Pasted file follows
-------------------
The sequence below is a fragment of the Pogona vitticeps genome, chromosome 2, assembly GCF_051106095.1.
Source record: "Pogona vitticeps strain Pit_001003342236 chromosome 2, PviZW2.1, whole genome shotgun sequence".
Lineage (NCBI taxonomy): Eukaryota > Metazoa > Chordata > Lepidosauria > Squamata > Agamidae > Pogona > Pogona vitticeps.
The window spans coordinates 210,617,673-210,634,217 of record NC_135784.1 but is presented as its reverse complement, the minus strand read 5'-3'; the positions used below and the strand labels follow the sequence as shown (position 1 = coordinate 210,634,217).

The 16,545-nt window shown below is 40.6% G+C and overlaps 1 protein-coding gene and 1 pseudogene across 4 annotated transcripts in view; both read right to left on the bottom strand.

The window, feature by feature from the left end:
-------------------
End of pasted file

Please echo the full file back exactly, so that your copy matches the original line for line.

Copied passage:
The sequence below is a fragment of the Pogona vitticeps genome, chromosome 2, assembly GCF_051106095.1.
Source record: "Pogona vitticeps strain Pit_001003342236 chromosome 2, PviZW2.1, whole genome shotgun sequence".
Lineage (NCBI taxonomy): Eukaryota > Metazoa > Chordata > Lepidosauria > Squamata > Agamidae > Pogona > Pogona vitticeps.
The window spans coordinates 210,617,673-210,634,217 of record NC_135784.1 but is presented as its reverse complement, the minus strand read 5'-3'; the positions used below and the strand labels follow the sequence as shown (position 1 = coordinate 210,634,217).

The 16,545-nt window shown below is 40.6% G+C and overlaps 1 protein-coding gene and 1 pseudogene across 4 annotated transcripts in view; both read right to left on the bottom strand.

The window, feature by feature from the left end: